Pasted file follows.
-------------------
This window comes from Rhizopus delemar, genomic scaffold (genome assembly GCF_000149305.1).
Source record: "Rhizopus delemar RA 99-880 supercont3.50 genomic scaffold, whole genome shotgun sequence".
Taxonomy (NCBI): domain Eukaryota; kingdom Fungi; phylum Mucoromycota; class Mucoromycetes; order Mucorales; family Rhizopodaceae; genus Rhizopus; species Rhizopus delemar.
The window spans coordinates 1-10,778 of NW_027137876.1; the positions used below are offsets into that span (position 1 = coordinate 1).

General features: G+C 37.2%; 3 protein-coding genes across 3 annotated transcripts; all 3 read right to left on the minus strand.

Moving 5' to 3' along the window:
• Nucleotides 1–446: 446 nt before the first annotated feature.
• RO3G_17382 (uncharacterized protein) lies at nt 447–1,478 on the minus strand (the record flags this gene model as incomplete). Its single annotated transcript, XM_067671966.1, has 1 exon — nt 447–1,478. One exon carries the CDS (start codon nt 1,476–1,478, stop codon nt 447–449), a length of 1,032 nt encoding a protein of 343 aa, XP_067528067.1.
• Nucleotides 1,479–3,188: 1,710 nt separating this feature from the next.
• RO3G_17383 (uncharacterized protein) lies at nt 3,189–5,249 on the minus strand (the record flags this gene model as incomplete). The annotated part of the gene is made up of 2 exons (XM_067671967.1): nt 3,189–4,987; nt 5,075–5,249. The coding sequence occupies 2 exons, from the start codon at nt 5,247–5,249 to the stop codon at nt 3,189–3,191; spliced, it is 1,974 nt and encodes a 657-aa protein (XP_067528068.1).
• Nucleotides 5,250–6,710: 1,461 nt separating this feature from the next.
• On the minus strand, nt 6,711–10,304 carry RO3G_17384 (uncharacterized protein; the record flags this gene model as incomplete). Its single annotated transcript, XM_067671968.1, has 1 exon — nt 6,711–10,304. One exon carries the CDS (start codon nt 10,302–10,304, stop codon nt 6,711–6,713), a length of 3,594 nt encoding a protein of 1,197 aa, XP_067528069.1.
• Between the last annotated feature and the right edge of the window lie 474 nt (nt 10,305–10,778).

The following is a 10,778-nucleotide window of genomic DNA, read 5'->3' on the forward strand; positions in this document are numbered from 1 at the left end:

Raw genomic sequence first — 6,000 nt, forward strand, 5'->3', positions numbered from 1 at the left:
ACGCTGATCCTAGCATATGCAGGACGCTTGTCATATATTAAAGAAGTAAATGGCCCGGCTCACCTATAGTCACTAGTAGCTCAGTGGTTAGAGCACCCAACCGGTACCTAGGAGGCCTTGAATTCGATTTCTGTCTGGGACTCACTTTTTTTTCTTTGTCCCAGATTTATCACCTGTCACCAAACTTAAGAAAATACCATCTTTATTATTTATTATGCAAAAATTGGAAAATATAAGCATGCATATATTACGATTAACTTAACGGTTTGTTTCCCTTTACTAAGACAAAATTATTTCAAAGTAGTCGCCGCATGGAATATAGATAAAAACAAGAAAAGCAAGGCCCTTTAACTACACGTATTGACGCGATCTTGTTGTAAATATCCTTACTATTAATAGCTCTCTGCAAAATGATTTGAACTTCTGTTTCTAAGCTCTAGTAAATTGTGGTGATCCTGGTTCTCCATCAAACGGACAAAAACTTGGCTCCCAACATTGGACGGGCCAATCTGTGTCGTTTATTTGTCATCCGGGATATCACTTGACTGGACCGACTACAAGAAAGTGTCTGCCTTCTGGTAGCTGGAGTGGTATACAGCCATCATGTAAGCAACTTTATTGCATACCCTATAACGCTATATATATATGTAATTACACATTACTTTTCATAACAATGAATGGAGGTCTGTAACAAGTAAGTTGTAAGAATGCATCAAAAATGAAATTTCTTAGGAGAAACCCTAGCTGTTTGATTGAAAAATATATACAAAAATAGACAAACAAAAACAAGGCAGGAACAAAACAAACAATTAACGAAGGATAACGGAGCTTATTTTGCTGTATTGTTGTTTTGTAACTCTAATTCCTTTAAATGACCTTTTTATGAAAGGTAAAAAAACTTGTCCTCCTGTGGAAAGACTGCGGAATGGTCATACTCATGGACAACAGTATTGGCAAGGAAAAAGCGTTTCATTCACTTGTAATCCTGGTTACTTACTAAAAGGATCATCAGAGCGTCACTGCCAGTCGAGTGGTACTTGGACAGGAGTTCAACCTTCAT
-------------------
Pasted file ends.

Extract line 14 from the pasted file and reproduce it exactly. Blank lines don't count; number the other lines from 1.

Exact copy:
The following is a 10,778-nucleotide window of genomic DNA, read 5'->3' on the forward strand; positions in this document are numbered from 1 at the left end: